Same powerful personality with much improved on and off trail manners
For 2009, Yamaha reinvents its Nytro with an extended track version that offers vastly improved ride and handling. Wisely, the powertrain remains virtually the same.
The facts are simple. Sitting under the steering post of the virtually all-new Nytro XTX, you’ll find the same fuel-injected Yamaha Genesis 130 as last year. Expect smoother running and even quicker response as Yamaha engineering has had a full season of fine-tuning this snowmobile-specific triple. The drive system reflects updated tuning refinements to match the power delivery to an all-new extended chassis and track dynamic. Gone is the 121-inch Rip Saw track, replaced by a longer 144-incher with the same 1.25-inch height lugs.
On trail with the 144
In an on-trail riding comparison of the new Nytro XTX with the “144” track and a 2008 specification Nytro with ‘121’ Camoplast Rip Saw, the new XTX definitely seemed to like delivering power better through the longer track. While you can still get track spin on the 144 when you slam the throttle flipper from half to full throttle, the extended track length provides better on-trail control. The shorter track would spin and torque to the side more like a car’s tires on ice when you floor the gas pedal. The other advantage of the longer track comes in the ‘bridging’ effect you get over stutter bumps and increased flotation when breaking trail in fresh powder.
The upgrade from 121 to 144-inch track blows right past the use of the 136-inch track found in the LTX versions of both the Apex and Vector. The reason for the longer track lies in the new XTX sled’s closer relationship with the mountain Nytro than the trail Nytro. Still, the 144-inch track is shorter than the Nytro MTX’s 153-inch deep powder track setup.
Why did Yamaha settle on the 144? Primarily because the sled’s designers felt that they could devise a new rear suspension that would provide the handling attributes of a 121 on groomed trails, the bridging comfortability of a 136 and the added deep snow float of a 144. To gain this combination required a major rethinking of the hybrid sled’s suspension. That’s why you’ll find what Yamaha refers to as the XTX’s “…aggressive 6-degree rear tip-up on the rails.” The footprint on hard-packed groomed trails will be that of a 121-inch tracked sled, meaning you feel the sporty cornering characteristics you’d expect from the 2008 Nytro. In reality, we liked the new Nytro XTX better than the old short-track version. However, there’s more to all of it than a revised rear end.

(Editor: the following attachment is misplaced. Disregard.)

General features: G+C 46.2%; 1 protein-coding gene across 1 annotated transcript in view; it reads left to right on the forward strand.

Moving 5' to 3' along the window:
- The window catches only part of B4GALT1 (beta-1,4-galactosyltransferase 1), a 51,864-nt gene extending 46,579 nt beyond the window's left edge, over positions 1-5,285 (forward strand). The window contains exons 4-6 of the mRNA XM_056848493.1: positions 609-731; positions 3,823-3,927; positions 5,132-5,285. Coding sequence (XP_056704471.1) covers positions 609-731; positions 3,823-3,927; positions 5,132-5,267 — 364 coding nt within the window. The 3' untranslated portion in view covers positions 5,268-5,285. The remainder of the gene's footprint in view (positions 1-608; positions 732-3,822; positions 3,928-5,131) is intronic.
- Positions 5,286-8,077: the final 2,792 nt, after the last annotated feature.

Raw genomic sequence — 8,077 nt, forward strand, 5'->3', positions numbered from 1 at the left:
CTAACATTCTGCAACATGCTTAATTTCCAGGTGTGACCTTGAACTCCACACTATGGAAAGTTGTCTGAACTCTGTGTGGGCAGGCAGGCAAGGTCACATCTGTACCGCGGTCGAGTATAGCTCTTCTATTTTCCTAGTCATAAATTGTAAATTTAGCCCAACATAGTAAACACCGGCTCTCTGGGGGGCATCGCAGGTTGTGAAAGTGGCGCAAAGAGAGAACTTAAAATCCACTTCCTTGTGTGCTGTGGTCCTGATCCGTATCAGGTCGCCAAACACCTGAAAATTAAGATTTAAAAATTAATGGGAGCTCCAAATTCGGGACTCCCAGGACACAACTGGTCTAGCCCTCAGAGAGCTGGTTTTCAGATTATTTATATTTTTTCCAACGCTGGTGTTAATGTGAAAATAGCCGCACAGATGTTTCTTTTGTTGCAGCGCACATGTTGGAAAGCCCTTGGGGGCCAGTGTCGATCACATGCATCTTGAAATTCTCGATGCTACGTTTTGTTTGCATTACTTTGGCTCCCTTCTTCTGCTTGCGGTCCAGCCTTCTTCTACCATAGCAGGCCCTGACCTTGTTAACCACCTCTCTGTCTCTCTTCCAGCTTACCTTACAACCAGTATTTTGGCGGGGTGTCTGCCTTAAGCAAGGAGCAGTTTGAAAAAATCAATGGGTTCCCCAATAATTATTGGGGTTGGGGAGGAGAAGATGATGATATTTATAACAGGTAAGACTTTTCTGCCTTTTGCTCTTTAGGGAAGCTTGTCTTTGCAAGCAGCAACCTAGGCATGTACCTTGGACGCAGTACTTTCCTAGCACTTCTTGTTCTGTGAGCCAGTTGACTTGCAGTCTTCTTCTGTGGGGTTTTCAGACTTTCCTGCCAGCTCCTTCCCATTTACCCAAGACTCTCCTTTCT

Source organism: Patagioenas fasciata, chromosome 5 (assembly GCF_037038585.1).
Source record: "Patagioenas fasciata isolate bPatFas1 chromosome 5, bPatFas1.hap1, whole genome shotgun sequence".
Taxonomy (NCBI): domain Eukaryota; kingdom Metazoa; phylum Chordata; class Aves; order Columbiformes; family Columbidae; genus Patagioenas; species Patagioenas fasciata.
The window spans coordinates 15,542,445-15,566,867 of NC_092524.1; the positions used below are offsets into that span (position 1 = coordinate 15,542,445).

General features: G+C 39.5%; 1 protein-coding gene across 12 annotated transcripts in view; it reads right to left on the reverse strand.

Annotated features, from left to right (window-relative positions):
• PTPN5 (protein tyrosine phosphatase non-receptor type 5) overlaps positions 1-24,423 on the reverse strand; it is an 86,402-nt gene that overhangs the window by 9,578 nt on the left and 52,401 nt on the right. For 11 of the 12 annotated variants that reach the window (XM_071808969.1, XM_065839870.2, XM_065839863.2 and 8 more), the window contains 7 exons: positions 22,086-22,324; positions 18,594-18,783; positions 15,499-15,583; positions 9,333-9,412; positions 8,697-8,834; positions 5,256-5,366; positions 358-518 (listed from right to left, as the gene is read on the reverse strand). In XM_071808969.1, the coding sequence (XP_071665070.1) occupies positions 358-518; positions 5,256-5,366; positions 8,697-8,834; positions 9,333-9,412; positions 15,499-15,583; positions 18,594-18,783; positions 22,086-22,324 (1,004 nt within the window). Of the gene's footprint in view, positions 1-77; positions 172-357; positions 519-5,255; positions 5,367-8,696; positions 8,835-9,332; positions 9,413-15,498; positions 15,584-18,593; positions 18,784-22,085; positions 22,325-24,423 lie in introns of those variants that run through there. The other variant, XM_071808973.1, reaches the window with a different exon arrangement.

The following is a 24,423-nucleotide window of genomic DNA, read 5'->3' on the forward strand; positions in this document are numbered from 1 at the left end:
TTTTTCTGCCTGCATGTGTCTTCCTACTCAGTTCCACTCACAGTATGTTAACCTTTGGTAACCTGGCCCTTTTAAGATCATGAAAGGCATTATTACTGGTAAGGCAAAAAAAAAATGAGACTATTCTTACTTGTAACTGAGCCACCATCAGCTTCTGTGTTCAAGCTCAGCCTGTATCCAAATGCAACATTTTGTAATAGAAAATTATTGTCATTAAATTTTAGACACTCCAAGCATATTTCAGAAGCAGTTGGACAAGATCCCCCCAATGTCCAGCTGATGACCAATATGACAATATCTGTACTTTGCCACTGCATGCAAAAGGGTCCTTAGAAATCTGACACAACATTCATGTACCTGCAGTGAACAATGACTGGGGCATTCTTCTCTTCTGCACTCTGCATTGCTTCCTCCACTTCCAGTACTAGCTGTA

Up front counts
In our opinion, the XTX shows enhanced cornering due to a redesign of the front suspension. The rear end is also an improvement. However, the concept of tip-up slide rails is not new. Polaris has been there in the past and Arctic Cat has used a tipped up rail on some touring and utility sleds. The advantage is real and you will recognize it, especially when you use reverse and the track doesn’t mire itself into the snow. No, for us, the real advantage to the XTX over the previous Nytro is up front.
Think of this sled as what it is – a totally new platform for a very potent existing power system. Yamaha does not so much obsolete the 2008 Nytro as it creates a whole new level of sports performance with a new tunnel and chassis. Still aluminum, the 2009 tunnel flips up at the back a full 11-degrees to give vastly improved powder capability. That’s why we say the XTX has more in common with the mountain Nytro than the 2008 base model. There are more and larger holes in the runningboards that not only allow better snow evacuation when riding off trail, but add improved bite for your boots to keep you in contact with the XTX.